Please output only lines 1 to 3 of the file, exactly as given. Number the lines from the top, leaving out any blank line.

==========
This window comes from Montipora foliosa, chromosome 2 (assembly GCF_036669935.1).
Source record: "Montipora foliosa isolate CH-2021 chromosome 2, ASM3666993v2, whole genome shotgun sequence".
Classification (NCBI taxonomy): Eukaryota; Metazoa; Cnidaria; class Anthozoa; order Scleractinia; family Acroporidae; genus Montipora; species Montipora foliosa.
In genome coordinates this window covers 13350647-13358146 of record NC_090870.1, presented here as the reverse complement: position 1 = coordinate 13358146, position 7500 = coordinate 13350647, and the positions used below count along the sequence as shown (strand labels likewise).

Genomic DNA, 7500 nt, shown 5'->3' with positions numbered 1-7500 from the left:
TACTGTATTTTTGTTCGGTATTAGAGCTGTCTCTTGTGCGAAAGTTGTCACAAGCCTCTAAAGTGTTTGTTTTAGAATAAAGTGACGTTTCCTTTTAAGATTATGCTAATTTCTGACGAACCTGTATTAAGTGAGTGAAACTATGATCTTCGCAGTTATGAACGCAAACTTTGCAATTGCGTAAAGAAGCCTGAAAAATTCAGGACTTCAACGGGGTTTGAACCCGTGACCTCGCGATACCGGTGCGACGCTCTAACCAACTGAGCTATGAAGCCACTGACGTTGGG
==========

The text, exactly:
This window comes from Montipora foliosa, chromosome 2 (assembly GCF_036669935.1).
Source record: "Montipora foliosa isolate CH-2021 chromosome 2, ASM3666993v2, whole genome shotgun sequence".
Classification (NCBI taxonomy): Eukaryota; Metazoa; Cnidaria; class Anthozoa; order Scleractinia; family Acroporidae; genus Montipora; species Montipora foliosa.